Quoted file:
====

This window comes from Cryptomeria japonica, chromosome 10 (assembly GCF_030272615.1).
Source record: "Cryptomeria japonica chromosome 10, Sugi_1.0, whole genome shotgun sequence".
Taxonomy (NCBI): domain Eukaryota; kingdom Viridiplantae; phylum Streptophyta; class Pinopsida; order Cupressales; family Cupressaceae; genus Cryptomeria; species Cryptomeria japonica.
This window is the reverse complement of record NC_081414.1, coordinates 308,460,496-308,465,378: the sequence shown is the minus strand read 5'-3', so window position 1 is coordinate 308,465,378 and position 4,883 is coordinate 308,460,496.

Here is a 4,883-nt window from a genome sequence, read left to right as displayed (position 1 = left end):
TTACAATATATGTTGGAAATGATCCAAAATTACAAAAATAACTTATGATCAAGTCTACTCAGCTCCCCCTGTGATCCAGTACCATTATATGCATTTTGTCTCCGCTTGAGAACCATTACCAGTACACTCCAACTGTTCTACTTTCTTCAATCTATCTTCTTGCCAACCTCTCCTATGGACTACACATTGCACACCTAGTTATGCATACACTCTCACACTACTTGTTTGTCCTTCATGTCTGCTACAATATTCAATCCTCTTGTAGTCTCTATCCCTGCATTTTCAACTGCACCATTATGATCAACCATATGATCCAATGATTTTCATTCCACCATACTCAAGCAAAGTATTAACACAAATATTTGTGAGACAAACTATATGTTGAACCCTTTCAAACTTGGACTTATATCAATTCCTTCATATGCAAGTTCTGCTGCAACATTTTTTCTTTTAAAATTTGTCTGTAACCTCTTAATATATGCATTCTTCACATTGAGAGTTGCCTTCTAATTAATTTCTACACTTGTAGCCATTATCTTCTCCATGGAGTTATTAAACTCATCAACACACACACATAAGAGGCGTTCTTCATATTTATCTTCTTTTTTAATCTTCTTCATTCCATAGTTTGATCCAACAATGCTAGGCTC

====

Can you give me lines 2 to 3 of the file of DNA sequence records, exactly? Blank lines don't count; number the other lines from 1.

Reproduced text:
Source record: "Cryptomeria japonica chromosome 10, Sugi_1.0, whole genome shotgun sequence".
Taxonomy (NCBI): domain Eukaryota; kingdom Viridiplantae; phylum Streptophyta; class Pinopsida; order Cupressales; family Cupressaceae; genus Cryptomeria; species Cryptomeria japonica.